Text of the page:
tannoy blog — explorer

It’s taken me a while to realise it, embarrassingly, but Windows 7 explorer has even more bugs than Windows 95 explorer. Windows 8 repeats these errors.


Let’s look at them. First of all, here’s a classic error from Windows 95 explorer that Microsoft have been unable to fix.

Sort by type does not sort by type. Here is a directory listing, showing file types, supposedly sorted by file type. Notice that the sort order does not correspond to the file type (the bit after the dot in the file name, also called file extension).

This image shows an extract of the order in which files are sorted by type: I D I M L T L. Now, it so happens I do know the British alphabet, and it is A B C D E F G H I J K L M N O P Q R S T U V W X Y Z. Microsoft don’t seem to this. Interestingly, this information is not subject to any secrecy laws, so Microsoft’s failure, over the last 18 years, to notice the order in which British people like to put their letters does not reflect well on them.

A related bug, which might help explain their confusion, is that in other views of a directory, they incorrectly label the description as type. I don’t think they quite understand the language if they confuse these two things. It’s rather like confusing cows with horses.

Here are some bugs introduced into Windows explorer more recently.

Fixing output style doesn’t work. If you tell explorer to always display directory listings in a particular style, it doesn’t. I don’t like wasting space, I just want to see file names, so I tell explorer to drop the verbosity. I tell it to display all directories with the flab. It never does. It always forgets. This is incompetence.


Menus: ok, this is a Microsoft fashion thing. It works if you’re the kind of person who likes to always wear stilettos, with all their use problems but with their undoubted style—well, that’s ok. But I’m not a lady of lithe, I’m a man of width. Stilettos and me are not the best of friends. I bend them. Me, dear Microsoft, me, I use commands, and menus have lots of them, including those I like to use. A picture bar that contains a few very pretty if rather obscure pictures isn’t actually useful when it doesn’t contain the command sought. Microsoft’s habit of replacing lots of useful menu commands with a few confusing picture is not useful. I can read, I go straight to the command. I can never find the bloody picture I’m supposed to use, they are not obvious. They are not useful. They are a fat man forced to wear stilettos. That Microsoft hide the option to bring the menus back is irritating. That you can’t get rid of the hopeless command bars is irritating. I wish they didn’t presume their customers were so lightweight, to be honest. I guess they presume heavyweights use other operating systems.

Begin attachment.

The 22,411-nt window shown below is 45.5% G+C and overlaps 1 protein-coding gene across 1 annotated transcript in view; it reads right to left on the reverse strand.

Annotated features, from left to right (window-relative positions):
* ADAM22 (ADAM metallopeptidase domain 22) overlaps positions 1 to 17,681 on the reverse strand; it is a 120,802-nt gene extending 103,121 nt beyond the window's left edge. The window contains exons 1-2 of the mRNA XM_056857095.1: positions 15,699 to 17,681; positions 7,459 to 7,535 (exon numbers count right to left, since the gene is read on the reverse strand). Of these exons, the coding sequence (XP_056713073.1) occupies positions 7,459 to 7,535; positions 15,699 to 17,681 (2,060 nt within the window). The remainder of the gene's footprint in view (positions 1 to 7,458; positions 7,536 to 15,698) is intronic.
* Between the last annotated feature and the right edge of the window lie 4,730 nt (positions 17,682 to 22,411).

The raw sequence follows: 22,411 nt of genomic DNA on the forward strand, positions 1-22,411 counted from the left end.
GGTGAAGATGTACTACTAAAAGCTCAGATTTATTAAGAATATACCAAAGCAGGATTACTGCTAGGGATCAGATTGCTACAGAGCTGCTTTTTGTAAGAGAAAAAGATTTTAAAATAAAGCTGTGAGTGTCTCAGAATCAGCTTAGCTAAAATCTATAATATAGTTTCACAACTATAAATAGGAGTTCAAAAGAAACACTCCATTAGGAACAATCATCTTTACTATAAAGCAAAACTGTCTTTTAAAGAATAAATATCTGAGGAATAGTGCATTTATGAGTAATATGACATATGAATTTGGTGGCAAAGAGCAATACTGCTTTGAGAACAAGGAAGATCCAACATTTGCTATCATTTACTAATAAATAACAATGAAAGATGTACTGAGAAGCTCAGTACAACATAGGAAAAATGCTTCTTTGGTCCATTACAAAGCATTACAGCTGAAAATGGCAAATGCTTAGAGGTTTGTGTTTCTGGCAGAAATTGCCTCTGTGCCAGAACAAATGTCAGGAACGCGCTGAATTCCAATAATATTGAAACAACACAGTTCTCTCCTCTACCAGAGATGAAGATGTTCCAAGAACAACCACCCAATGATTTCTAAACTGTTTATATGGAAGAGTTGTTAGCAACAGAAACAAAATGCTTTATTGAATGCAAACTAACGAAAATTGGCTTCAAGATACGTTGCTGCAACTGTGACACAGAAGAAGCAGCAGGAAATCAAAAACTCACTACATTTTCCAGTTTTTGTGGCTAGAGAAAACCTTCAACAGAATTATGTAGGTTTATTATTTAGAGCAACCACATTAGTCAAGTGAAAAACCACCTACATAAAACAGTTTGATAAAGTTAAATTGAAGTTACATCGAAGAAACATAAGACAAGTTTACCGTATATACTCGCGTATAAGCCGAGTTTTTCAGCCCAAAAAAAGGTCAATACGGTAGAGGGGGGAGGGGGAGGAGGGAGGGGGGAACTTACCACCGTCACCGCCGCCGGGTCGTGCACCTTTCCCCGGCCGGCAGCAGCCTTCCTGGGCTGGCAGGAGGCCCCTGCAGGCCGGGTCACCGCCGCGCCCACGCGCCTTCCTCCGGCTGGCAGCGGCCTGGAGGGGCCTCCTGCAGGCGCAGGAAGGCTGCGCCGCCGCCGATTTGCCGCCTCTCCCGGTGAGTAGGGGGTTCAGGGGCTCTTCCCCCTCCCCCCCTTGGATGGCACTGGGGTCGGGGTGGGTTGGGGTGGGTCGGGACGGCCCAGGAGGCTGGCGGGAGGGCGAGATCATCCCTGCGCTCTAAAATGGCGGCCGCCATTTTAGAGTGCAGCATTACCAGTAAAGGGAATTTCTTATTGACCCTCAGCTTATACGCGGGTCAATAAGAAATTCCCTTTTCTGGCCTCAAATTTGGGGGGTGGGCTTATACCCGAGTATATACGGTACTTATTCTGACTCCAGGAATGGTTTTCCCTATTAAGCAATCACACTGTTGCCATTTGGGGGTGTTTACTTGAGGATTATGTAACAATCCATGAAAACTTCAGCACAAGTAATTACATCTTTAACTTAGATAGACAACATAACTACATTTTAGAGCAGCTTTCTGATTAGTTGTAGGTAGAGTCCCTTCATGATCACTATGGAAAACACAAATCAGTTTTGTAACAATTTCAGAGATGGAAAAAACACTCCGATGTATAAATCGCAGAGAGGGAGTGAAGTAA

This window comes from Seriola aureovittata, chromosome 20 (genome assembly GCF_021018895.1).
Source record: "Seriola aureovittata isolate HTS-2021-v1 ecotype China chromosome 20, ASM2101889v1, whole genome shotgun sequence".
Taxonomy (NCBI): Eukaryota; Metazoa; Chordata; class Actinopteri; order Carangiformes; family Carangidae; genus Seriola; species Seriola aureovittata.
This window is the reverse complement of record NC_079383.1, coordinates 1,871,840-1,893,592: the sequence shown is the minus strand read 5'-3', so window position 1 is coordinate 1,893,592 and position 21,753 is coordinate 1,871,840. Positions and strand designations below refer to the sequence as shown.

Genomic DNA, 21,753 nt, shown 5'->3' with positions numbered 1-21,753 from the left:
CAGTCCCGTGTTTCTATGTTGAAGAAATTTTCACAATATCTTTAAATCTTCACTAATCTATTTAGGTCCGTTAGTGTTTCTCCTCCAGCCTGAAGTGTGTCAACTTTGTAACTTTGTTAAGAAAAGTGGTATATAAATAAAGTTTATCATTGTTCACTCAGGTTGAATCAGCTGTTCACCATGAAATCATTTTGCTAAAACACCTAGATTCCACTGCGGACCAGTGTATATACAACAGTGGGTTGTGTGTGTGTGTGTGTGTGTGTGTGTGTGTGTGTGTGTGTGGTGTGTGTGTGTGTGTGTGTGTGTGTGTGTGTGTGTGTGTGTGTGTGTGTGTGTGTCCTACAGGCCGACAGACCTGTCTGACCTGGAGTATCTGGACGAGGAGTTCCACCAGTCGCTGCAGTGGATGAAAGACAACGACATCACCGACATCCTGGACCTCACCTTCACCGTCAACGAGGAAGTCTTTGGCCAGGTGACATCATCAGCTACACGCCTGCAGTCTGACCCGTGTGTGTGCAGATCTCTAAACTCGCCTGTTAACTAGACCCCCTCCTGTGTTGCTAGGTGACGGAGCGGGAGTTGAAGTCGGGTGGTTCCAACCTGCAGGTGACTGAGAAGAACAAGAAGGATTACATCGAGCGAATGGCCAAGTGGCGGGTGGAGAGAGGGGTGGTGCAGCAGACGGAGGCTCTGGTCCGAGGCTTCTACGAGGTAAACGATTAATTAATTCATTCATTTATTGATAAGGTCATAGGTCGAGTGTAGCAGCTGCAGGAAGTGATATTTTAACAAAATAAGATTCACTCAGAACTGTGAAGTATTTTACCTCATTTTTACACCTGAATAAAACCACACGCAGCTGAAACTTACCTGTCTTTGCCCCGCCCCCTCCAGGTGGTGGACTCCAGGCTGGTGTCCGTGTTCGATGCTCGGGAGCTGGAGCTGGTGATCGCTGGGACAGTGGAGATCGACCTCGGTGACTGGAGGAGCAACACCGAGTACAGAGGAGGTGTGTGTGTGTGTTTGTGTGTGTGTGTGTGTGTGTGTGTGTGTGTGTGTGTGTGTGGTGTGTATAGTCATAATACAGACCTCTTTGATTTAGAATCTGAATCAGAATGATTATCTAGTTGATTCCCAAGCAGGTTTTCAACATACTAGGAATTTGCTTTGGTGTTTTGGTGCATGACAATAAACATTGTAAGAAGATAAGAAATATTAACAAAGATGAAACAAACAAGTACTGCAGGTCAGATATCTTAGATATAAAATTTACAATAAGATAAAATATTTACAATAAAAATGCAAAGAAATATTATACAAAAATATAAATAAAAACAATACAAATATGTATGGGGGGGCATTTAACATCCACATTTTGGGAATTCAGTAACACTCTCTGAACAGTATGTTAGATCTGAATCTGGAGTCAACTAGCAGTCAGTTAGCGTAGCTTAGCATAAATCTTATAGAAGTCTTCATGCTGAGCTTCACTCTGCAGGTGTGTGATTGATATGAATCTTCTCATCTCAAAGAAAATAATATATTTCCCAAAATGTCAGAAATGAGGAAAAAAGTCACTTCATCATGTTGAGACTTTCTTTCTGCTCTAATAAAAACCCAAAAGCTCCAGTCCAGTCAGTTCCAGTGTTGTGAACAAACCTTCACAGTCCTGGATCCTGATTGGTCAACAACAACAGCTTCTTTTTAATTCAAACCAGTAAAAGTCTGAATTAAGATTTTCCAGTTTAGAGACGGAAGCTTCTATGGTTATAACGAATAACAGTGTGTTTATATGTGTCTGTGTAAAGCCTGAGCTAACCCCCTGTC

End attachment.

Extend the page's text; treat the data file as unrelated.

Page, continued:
Then there’s the appalling mess that is libraries. Now these are things that explorer calls libraries; the’re not libraries. Real libraries are organised. They have things called rows, and in the rows are shelves, and on the shelves are books. This directly corresponds to directories and files. Yet Explorer’s libraries throw everything together into a confusing mess. It destroys the context of the files. It loses information. This is exactly and precisely the opposite of what a library represents. In this way, Microsoft are committing linguistic abuse, and I condemn them for it.

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